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Monday, 10 December, 2001, 10:06 GMT
Greek plane-spotters: What should happen next?
Euro MP Richard Howitt has said that a decision to free at least some of the British plane-spotters held in Greece on espionage charges could be made by Wednesday.

Although the Greek justice minister, Filippos Petsalnikos, claimed that national security was breached by the group of 12, Mr Howitt said the Foreign Ministry had been encouraging about their prospects.

It is hoped that the three-week ordeal, which began with their arrest at the Kalamata airbase on 8 November, will end when their case goes before a three judge panel.

The group of 11 men and one woman have denied spying charges, which carry a 20-year maximum sentence.

Are you happy with the way the plane-spotters have been treated by both the British and Greek authorities? What do you think can be done to resolve the situation?

This Talking Point was suggested by Eva Wyatt, UK :

What do you think about Greece's conduct towards the British plane-spotters? If you have any suggestions for Talking Points, please click here.

This debate is now closed. Read your comments below.

Your reaction:

It is for the Greek people and government to decide whether they regard plane spotting as a danger to their national security. There was a similar case to this twenty-odd years ago and I would have thought anyone going to Greece for plane spotting would have taken the trouble to find out how it was likely to be viewed there before going. Or do these people inhabit a world completely cut off from reality?
David Hazel, UK

Maybe we could do a swap - the prisoners for the Elgin Marbles.

The empire doesn't exist any more folks

Simon Moore, UK
The laws and government of Greece may well appear strange in some ways, so do the laws and government of the UK! This whole affair seems to centre around the belief that if you are British you should automatically be immune from the laws of any other country. The empire doesn't exist any more folks, didn't anyone tell you?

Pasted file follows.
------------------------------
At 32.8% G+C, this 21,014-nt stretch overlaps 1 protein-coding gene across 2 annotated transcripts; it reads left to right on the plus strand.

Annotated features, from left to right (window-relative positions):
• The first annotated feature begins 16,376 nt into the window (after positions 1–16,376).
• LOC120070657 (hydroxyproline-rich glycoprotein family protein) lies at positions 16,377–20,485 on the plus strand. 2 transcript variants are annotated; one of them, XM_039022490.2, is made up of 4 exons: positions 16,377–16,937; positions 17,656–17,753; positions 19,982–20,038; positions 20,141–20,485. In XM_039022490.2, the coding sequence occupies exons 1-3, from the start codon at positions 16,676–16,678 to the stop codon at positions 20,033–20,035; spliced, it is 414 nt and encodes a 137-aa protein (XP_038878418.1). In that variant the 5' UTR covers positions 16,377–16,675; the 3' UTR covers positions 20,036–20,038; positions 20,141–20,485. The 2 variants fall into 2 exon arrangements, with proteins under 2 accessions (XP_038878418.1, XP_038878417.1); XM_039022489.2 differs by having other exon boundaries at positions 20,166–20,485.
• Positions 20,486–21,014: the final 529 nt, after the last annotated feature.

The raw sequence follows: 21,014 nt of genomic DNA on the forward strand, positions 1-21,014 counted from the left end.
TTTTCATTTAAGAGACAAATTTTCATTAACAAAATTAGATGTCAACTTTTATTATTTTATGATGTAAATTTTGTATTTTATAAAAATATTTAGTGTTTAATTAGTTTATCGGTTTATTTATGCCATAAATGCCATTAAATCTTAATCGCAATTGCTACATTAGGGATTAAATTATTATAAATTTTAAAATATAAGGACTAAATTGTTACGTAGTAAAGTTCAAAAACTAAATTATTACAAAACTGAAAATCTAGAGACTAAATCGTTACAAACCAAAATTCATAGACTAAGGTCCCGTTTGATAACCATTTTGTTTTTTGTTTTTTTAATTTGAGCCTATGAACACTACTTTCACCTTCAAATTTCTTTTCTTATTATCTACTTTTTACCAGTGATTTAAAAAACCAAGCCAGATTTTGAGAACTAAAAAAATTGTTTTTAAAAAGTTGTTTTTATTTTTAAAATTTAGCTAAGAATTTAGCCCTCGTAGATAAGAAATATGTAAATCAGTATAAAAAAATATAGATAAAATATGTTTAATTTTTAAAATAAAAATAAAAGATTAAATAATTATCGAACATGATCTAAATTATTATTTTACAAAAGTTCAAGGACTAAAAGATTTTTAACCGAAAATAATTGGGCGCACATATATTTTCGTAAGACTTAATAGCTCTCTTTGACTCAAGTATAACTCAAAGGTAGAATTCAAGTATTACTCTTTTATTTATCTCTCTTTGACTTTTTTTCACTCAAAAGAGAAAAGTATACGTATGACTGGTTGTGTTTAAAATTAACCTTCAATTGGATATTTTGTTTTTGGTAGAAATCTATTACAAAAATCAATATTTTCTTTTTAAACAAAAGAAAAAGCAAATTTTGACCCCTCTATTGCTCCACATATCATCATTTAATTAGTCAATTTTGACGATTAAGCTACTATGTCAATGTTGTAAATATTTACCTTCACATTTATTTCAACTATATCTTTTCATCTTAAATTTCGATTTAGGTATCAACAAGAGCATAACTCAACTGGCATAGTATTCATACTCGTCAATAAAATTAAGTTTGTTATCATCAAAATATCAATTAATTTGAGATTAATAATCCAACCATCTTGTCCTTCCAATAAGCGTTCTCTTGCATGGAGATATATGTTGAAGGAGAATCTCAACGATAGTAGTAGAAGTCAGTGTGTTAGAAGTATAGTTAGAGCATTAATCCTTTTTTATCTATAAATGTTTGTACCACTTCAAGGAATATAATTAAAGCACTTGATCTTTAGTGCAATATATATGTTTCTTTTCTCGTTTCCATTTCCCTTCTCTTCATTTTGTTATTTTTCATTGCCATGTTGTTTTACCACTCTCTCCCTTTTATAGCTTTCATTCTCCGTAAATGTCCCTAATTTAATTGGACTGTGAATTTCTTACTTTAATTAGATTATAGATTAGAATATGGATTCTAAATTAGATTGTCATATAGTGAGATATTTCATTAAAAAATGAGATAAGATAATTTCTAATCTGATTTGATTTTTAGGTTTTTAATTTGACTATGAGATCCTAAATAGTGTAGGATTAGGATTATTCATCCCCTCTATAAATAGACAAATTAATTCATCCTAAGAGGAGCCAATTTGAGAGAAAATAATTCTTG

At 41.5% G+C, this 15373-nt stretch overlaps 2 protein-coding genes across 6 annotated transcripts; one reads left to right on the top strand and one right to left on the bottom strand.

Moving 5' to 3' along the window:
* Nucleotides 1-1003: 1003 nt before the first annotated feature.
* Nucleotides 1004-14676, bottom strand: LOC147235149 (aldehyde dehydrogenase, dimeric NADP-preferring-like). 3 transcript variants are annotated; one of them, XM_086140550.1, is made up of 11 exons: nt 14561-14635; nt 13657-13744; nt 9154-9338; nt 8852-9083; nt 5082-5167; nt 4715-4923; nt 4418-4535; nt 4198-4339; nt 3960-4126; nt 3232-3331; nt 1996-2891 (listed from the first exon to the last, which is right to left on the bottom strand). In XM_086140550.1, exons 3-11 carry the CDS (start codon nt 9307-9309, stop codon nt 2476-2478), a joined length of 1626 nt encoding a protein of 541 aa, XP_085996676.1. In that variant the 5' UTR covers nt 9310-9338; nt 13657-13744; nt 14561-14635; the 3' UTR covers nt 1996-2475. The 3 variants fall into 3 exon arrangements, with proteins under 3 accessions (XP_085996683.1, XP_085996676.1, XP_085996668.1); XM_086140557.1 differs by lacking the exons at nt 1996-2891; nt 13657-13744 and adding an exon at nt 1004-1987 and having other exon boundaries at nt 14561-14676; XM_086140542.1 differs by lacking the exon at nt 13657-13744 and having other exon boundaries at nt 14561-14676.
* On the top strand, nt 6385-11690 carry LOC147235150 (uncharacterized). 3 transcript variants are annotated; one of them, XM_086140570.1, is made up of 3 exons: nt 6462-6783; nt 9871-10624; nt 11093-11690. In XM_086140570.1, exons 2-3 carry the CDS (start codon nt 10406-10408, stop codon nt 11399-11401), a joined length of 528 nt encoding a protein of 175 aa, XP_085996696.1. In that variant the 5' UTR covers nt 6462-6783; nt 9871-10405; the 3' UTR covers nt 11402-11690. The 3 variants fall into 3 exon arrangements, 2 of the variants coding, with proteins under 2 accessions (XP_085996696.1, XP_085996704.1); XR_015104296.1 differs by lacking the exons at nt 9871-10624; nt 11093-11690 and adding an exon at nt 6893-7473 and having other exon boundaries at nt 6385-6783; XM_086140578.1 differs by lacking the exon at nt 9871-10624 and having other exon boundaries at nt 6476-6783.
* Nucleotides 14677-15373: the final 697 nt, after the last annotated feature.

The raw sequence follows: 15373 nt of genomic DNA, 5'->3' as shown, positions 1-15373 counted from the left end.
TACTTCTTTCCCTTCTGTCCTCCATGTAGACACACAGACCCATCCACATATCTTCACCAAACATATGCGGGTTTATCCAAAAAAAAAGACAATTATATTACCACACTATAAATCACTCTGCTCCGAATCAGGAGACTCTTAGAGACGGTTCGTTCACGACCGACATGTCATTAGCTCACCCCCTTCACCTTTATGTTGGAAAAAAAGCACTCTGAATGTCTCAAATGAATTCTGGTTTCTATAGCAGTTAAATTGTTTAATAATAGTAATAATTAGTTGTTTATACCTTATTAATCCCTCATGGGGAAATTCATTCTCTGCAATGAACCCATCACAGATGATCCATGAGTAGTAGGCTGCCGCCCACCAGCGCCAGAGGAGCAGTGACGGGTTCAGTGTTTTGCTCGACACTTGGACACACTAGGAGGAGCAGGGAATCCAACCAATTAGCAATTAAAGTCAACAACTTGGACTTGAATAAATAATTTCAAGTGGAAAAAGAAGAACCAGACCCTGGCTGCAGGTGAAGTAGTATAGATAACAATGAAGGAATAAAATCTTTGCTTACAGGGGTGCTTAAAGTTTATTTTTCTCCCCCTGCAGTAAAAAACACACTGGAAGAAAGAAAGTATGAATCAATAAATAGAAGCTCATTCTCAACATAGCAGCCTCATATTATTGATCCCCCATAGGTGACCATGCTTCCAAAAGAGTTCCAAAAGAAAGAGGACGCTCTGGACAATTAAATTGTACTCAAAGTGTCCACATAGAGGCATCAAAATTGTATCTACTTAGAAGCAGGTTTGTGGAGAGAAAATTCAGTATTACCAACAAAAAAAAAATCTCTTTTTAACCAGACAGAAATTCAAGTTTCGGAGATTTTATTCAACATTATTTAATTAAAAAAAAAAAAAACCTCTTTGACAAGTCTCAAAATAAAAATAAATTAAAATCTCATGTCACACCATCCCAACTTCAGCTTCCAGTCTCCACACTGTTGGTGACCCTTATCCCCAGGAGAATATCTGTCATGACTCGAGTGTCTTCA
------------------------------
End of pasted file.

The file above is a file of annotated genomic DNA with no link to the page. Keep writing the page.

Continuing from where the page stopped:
Simon Moore, UK

And our leaders want us to join countries like Greece in a Federated European state? Whatever will they make of our trainspotters?
Doug Prewer, Hong Kong

Does this make plane spotting an extreme sport?
Andy W, UK

The Greeks are within their rights to arrest and/or jail the British plain spotters. They continued to violate Greek law after having been verbally warned. When visiting any country a person must accept their laws and abide by them. This was a blatant disregard and disrespect for Greek law and the plane spotters should be punished according to it. When will British people learn that they cannot behave as they wish wherever they go? Being British is not a passport to do what you wish and an example should be set.
Oscar, UK

They've turned a bunch of hapless, anorak-wearing tourists into a ruthless cell of dangerous master spies

Chris B, England
I think the Greek government is secretly thrilled to bits that anyone would want to take photos of their state of the ark air force. To make it look really good they've turned a bunch of hapless, anorak-wearing tourists into a ruthless cell of dangerous master spies. It's situation comedy at its best. No harm will come to them and in the meantime, Greek military engineers will probably uncover more exciting technical secrets by dismantling the captured cameras, than the cameras hold on film. If the prisoners were interested in spying on military aviation technology, Greece would come somewhere on the list between Uganda and the Galapagos Islands I reckon. You can pick up old Soviet fighter aircraft, as advanced as anything Greece is operating, from the classified ads in aviation magazines. Oops - shouldn't have said that, should I? Next time I go to Greece I'll be slung in prison for giving away their military secrets.
Chris B, England

Plane spotting has never been so interesting.
Martyn Davies, UK

Given Britain's track record, the hypocrisy of the British Foreign Affairs Department in this instance is expected but nonetheless inexcusable. Perhaps British officials would achieve more by counselling and warning 'plane-spotters' of the dangers of engaging in their hobby outside Britain. Alternatively, they might consider employing them to spot and track British and US airplanes as they launch air strikes against innocent civilians in Afghanistan. Such records will be useful when the history of the "war on terror" is written.